Can Humpback Whales Help Helicopters?

Popular belief says the cleaner the leading edge of an airfoil is, the more efficient it becomes. But scientists are now looking into how strategically placed bumps on the main rotors of helicopters may boost performance. Researchers at the German Aerospace Center (DLR) in Göttingen, Germany, claim they got the idea of using the concept on helicopters from humpback whales, which are able to attain great speed under water with help from their oversized, bumpy-edged pectoral fins. “Research has shown that these bumps cause stalling to occur significantly later underwater and increase buoyancy,” said Holger Mai from the DLR Institute of Aeroelasticity.

This concept has been used on airplane wings with vortex generators (VGs), which effectively delay the separation of airflow over the wing. This change in the airflow around the airfoil can improve control surface effectiveness and decreases the stall speed, depending on the installation.

But the benefits for helicopters may be significantly different.

Kai Richter from the DLR Institute of Aerodynamics and Flow Technology hopes the addition of Leading-Edge Vortex Generators (LEVoGs for short) will decrease the dynamic stall of the aft moving main rotor blade during maneuvers and fast forward flight, which diminishes maneuverability and speed and causes unwanted vibration. If the concept proves successful, Richter says the rubber pieces could easily be retrofitted to existing main rotor blades at little expense. He also claims LEVoG contours could be milled into the propeller blades for new helicopters.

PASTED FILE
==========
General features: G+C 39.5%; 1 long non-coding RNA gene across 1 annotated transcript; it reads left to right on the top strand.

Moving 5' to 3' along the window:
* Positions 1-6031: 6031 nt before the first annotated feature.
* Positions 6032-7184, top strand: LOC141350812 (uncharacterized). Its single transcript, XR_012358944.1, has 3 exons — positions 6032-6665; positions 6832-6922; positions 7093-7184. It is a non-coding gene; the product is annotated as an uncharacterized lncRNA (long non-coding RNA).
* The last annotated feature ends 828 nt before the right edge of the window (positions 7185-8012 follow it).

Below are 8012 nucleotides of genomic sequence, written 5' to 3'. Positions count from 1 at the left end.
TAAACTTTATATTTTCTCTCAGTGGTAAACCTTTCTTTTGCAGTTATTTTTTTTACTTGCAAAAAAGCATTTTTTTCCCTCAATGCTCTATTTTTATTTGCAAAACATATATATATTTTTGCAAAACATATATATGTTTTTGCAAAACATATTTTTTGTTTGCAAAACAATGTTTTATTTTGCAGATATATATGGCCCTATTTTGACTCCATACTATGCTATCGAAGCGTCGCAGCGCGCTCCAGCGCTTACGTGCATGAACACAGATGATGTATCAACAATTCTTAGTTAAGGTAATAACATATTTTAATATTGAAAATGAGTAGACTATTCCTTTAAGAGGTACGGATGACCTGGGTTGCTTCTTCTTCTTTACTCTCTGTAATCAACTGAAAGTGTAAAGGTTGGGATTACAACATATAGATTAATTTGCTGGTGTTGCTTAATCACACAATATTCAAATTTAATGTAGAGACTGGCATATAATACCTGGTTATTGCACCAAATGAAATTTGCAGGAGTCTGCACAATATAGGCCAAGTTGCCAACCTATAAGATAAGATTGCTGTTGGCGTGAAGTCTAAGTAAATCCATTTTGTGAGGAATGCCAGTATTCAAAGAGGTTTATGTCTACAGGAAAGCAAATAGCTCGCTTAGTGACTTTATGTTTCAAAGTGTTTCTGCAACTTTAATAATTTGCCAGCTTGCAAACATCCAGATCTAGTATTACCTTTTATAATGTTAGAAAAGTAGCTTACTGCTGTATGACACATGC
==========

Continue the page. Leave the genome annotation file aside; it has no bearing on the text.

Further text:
After conducting wind tunnel tests on the concept, DLR is now in the process of flight-testing LEVoGs using a Messerschmitt-Bölkow-Blohm Bo105 helicopter with 186 rubber LEVoGs attached to each of the four main rotor blades. The purpose of the initial flight tests is to prove the safety of the concept and so far the new technology looks promising. “The pilots have already noticed a difference in the behavior of the rotor blades,” Richter said. The next flight-test phase will record the effects of the LEVoGs.

Pia Bergqvist joined FLYING in December 2010. A passionate aviator, Pia started flying in 1999 and quickly obtained her single- and multi-engine commercial, instrument and instructor ratings. After a decade of working in general aviation, Pia has accumulated almost 3,000 hours of flight time in nearly 40 different types of aircraft.

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